Last term, this old mother learnt a new trick. After using the same method (my old exercise book) for many years, to record my girls’ learning activities for registration purposes, I actually considered a new method. And I liked it. I discovered Evernote!
If you do a Google search for Evernote and homeschooling, you’ll discover that a few homeschooling mothers, such as Pam, have already written some great articles about how to use this program. There’s even a couple of ebooks you can buy and download. So I thought I’d just share a few basic details about Evernote, and then concentrate on some specific unschooling uses.
It’s a paperless system for getting organised: for keeping records and making other notes. After signing up, you can download Evernote onto your computer. As long as you keep within the upload limit for each month, using Evernote is free. If you want to increase your uploads, the annual charge is very reasonable. Anyway, it doesn’t cost anything to try it out. Evernote has mobile versions too which can be synced with a PC version.
So I downloaded Evernote and started exploring. I discovered that I can make individual notes which can be tagged. Notes can be organised into notebooks. Notebooks can be stacked into bundles.
I made a notebook for each week of the school term. I labelled them with a number from 1 -10 and added the date of each week. I stacked 10 notebooks together to represent one term.
Each weekly notebook is full of notes, one for each learning activity. I labelled each note according to the key learning area it belongs to eg English, Maths, Science etc. Some notes have more than one label. I also added tags to each note.
I can record details of each learning experience within each note. I can copy and paste images of books read, or DVDs watched, or games played.
I can clip screenshots of websites we’ve visited. Here’s a shot of a Brainpop video the girls watched, complete with web address. I have similar notes of Youtube videos too.
I can take a photo of any craft projects in progress or completed and upload them to a note. I can add a description too.
I can import whole articles from either the Internet, or my own computer files, into a note. This is a screenshot of a note containing a blog post Sophie wrote. I clipped it directly from her blog. We have imported articles written by other people too.
If an activity is done more than once a week, I use the same note. I add a yellow star icon (from my icon file) on the note for each time the activity occurs. This is a note that records Gemma-Rose’s reading out loud times. I have also recorded, in a similar way, books I’ve read out loud, DVDs we’ve watched together…
I can make a note for regular activities such as piano and singing lessons, practices, sports activities etc. This note can be copied to each of my notebooks. It’s quick and easy and I don’t need to retype notes.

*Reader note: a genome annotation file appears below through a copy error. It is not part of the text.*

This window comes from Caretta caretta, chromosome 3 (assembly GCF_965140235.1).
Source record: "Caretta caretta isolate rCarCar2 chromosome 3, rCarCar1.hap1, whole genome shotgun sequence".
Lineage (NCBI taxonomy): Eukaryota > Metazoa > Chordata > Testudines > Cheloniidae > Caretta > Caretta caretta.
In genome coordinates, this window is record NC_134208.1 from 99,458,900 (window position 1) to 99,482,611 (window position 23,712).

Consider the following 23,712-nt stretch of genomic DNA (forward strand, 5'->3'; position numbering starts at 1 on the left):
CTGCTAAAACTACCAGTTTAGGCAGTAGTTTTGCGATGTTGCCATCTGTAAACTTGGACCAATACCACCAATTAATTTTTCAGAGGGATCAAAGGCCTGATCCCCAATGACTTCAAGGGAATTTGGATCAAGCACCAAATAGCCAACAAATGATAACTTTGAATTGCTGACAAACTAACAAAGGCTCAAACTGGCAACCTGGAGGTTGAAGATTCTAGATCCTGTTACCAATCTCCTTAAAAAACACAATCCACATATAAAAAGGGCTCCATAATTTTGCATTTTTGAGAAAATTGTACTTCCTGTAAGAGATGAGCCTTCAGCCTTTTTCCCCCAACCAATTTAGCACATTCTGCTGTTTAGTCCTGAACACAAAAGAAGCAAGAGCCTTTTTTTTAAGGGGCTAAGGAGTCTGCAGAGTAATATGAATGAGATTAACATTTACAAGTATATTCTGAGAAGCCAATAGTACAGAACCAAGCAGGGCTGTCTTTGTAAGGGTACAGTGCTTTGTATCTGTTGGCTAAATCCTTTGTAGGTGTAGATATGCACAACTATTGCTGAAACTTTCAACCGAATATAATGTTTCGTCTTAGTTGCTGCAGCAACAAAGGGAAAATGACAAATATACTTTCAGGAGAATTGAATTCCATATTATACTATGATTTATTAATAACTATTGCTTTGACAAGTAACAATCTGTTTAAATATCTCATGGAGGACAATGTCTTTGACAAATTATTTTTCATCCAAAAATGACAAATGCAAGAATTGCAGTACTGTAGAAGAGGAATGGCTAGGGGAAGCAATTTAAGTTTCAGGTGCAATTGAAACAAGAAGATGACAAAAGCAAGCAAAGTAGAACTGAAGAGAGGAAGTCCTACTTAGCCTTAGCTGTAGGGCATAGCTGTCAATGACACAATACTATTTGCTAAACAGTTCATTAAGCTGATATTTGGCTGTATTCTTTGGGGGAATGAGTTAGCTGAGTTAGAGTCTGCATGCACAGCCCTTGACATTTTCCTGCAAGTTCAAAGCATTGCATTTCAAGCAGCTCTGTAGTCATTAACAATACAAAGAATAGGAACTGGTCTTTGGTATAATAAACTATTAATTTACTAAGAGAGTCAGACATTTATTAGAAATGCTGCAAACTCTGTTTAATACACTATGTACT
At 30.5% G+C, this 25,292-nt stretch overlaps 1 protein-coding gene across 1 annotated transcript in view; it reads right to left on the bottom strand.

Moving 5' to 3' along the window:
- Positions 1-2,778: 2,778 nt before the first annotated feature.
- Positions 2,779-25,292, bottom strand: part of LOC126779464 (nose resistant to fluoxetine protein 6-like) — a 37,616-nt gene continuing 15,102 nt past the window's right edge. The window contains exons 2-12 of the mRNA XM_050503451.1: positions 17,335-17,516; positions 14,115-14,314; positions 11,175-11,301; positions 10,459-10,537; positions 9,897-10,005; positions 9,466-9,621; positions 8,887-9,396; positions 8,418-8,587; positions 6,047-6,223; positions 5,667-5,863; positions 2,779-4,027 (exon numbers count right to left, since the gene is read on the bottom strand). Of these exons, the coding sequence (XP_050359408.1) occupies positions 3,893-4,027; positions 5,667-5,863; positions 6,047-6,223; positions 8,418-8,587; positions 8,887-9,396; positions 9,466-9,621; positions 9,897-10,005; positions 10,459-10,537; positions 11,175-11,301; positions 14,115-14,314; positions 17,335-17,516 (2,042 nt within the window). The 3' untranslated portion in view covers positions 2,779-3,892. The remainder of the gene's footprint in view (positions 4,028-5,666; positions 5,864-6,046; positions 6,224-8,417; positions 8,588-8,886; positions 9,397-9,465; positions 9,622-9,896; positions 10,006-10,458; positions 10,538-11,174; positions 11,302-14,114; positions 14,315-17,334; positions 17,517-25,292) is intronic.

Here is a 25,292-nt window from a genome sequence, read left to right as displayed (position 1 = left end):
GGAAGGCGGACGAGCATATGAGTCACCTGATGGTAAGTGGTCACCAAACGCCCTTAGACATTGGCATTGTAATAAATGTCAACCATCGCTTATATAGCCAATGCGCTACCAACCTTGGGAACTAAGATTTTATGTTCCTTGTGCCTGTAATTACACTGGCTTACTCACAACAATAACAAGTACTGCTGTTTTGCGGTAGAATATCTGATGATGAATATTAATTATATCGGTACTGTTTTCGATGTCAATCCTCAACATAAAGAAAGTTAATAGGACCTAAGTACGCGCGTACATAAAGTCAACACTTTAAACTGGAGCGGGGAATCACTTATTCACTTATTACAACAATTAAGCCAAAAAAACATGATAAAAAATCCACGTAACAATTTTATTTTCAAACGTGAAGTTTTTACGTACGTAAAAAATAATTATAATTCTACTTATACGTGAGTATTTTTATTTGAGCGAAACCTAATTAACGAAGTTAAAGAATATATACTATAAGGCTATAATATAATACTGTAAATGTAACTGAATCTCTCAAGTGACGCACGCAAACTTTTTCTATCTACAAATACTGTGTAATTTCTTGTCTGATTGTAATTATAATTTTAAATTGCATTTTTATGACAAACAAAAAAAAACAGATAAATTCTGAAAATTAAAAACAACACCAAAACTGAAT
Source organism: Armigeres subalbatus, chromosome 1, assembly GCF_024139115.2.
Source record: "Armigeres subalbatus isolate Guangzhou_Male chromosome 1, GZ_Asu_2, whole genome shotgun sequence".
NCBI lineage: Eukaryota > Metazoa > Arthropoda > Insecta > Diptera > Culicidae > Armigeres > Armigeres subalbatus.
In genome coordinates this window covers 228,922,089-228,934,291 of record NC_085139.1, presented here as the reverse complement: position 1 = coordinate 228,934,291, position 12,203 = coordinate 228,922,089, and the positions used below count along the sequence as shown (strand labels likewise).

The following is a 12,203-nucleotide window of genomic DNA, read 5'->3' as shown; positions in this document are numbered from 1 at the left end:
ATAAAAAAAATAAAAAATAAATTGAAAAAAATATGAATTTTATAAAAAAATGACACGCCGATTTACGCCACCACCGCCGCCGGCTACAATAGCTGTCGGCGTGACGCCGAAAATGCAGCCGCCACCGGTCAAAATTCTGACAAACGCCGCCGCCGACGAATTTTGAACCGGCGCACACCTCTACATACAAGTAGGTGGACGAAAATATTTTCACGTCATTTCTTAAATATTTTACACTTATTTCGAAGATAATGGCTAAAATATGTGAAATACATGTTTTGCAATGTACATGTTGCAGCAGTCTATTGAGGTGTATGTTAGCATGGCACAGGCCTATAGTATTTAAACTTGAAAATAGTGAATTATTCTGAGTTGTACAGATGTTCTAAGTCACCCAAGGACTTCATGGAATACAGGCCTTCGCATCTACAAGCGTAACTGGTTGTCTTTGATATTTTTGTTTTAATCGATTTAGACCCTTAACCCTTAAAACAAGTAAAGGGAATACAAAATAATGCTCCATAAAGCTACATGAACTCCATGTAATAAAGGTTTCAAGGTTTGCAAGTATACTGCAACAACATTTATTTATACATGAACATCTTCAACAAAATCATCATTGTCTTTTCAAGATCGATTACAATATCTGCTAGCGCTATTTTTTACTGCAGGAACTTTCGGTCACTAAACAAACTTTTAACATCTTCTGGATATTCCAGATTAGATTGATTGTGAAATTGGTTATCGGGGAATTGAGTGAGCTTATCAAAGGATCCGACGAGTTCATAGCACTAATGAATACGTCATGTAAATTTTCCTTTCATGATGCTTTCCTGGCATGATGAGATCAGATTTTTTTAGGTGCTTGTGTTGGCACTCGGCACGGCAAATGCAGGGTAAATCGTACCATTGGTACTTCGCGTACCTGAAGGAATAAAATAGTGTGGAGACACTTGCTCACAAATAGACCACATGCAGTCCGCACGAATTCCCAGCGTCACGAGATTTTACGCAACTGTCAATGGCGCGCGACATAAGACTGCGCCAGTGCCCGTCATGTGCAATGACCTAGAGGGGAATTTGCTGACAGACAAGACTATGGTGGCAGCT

I can import emails into a note. This email is from DIY, telling Sophie she completed the Rainbow Loom jewellery challenge. I have also imported screenshots of her projects directly from the DIY site.
If I haven’t got a photo to add to a note, I usually add an icon to make the note look attractive. I’ve collected a lot of free icons into a file on my computer. Adding one to a note takes only a couple of seconds. I could have added a photo of the scones Gemma-Rose baked but I forgot to take one!
I can reorganise my notes easily by using the tags. For example, I can see all the books we’ve read by clicking onto the tag ‘books’. I can organise all my notes according to a particular key learning area such as English by using the tag ‘English’.
- I have imported screenshots of online computer games, activities, quizzes, websites explored…
- I’ve added photos of outings.
- I’ve copied and pasted in lists of library books borrowed.
- I’ve added copies of poems, images of paintings, quotes from Shakespeare, still photos from movies… anything the girls have discovered and found interesting.
- I have added Word documents from my computer files or the girls’.
- My notes include images of sheet music and music files.
- I can add recipes.
- If something can be scanned, it can also be imported into Evernote.
- If something can be photographed, in it goes!
So what do you think? Have you used Evernote? Or perhaps you’d like to give it a try. If you have some more ideas about how to use Evernote please share. I’m sure I still have lots to discover.
I was considering making a screen capture tutorial on Evernote. I wonder if I could manage to do that or if anyone would be interested. (Sometimes it’s easier to explain a procedure while actually doing it.) It might be a nice challenge even if I’m the only person who views it.Speaking of challenges, I’ve been setting myself a few recently… But that’s a whole new story!
Update: I did make a screencast video of my Evernote notebooks:
A Look Inside Our Evernote Unschooling Records Notebooks
And here’s a second video which follows on from the first one:
PS If you find my post rather confusing, I’m quite happy to try again if you have a specific question!